As far as I know, it’s not against the law for children to play outside unsupervised. I could be mistaken, but I’d have to read the law for myself. If it is there, I must have missed the fight over its passing. When did parents decide that they would prefer the government to dictate how they did their jobs? I don’t recall that movement; it must have happened when I was asleep.
But there must be a law, because why else would Danielle and Alexander Meitiv be facing child neglect charges? The Maryland couple is under investigation from Child Protective Services for letting their children – 10 and 6 – walk home from a nearby park without supervision. According to reports, the Meitivs have been forced by CPS to sign a “safety plan” wherein they promise not to leave their children unsupervised. Montgomery officials contend that there is a law against leaving a child under the age of 8 inside without someone who is at least 13.
That does not, of course, really apply to the situation at hand.
The Meitivs aren’t alone. These stories are popping up with frightening frequency. They include a Florida mother who was arrested last summer for letting her 7-year-old walk to a local park by herself. Another incident occurred in South Carolina under much the same circumstances.
Look, I get that not everyone subscribes to this notion of free-range parenting. That’s your choice. You can spend the first 18 years of your child’s life hovering over them like a shadow. Good for you. Maybe that’s the best way to do it.
But your choices are your own. And I’m not the only one who grew up in a world where I had more freedoms than restrictions as a child. We think of those bleary, nostalgic days as a simpler time when you didn’t have to worry about some pedophile murderer sweeping you off the street. But that’s not accurate. Truth is, the world is safer today than it was thirty years ago. Crime is down across the board since the early 1990s, particularly as it pertains to crimes against children.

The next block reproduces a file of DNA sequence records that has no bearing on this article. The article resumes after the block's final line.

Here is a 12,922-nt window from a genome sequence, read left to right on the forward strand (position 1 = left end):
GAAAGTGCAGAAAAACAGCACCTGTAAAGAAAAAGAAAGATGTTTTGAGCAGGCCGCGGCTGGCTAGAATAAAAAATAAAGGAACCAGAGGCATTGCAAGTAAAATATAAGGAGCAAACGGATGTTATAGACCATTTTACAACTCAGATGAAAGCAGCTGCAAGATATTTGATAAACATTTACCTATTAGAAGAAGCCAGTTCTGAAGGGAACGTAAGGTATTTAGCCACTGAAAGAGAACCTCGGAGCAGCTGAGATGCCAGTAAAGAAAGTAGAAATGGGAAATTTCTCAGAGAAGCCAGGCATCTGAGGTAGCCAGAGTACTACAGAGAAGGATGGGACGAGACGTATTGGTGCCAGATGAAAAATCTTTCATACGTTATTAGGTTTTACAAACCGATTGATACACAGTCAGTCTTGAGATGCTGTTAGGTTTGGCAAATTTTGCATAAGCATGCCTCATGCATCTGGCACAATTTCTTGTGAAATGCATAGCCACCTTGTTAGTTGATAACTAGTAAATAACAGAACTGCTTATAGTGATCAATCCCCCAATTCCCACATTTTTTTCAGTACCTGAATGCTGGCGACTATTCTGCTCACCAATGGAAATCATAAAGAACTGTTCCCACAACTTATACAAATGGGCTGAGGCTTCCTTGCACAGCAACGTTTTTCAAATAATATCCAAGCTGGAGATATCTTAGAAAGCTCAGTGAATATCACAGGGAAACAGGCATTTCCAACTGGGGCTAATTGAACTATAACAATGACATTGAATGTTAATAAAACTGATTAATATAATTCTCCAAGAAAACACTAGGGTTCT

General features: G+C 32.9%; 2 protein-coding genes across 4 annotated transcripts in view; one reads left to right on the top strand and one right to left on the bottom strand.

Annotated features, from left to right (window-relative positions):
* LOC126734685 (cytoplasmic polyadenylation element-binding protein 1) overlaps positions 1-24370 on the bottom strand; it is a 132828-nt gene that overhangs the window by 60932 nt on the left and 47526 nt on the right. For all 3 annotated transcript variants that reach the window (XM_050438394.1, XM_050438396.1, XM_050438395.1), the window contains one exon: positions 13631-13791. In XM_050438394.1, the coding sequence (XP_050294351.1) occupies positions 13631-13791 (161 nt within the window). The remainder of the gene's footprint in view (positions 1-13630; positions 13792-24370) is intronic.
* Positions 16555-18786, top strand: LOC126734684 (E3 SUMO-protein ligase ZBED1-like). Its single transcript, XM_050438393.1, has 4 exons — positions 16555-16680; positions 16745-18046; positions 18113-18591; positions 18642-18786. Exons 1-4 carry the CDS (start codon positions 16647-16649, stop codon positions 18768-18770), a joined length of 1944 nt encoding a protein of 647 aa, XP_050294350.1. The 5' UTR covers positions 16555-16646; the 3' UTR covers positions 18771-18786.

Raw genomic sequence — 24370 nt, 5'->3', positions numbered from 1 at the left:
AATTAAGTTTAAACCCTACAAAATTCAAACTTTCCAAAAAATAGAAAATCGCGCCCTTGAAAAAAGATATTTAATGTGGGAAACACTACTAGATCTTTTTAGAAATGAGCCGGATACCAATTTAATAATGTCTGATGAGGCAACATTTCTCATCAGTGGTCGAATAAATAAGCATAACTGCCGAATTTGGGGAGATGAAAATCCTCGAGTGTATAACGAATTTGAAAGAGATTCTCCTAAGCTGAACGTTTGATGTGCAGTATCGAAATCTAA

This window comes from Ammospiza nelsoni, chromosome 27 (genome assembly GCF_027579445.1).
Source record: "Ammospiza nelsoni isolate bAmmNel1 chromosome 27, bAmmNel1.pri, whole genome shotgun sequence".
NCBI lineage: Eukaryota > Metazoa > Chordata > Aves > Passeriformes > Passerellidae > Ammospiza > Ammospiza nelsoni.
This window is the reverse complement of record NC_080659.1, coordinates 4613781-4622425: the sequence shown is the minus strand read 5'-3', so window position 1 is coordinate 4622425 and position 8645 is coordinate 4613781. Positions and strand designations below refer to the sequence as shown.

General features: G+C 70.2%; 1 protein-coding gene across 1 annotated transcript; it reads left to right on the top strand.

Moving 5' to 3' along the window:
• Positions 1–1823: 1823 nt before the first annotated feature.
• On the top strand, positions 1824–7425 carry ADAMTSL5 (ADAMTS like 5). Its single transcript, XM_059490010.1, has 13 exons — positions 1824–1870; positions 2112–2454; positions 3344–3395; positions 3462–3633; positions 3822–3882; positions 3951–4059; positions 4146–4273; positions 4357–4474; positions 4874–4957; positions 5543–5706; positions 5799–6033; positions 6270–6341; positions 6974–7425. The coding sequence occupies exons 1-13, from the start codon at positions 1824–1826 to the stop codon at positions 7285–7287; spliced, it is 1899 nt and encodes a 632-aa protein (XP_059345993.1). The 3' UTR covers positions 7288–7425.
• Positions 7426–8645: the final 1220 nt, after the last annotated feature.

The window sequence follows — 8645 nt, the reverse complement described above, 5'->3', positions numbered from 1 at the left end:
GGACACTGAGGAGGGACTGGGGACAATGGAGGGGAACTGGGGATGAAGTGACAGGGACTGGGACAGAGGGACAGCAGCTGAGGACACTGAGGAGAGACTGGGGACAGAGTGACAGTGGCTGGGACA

Yes, there must be child protection laws. But, as with any encroachment on our individual liberties, they should be as light-handed and hands-off as possible. We should gag at the thought of making more laws, doing it only when there is simply no other choice. Instead, we seem to do the opposite. We see a problem, we make a law. Someone is living their life in a way we don’t like, we make a law. And for some reason, we are utterly powerless to stand against that timeworn argument: do it for the children. Do what for the children? Anything. Anything at all.
The big debate right now is whether or not we should make vaccines mandatory. But before we “make a law,” maybe we should gag a little first. See if it’s really necessary to steal away a little bit more freedom for the sake of the children.
Before long, they won’t be the only ones who must be supervised at all times.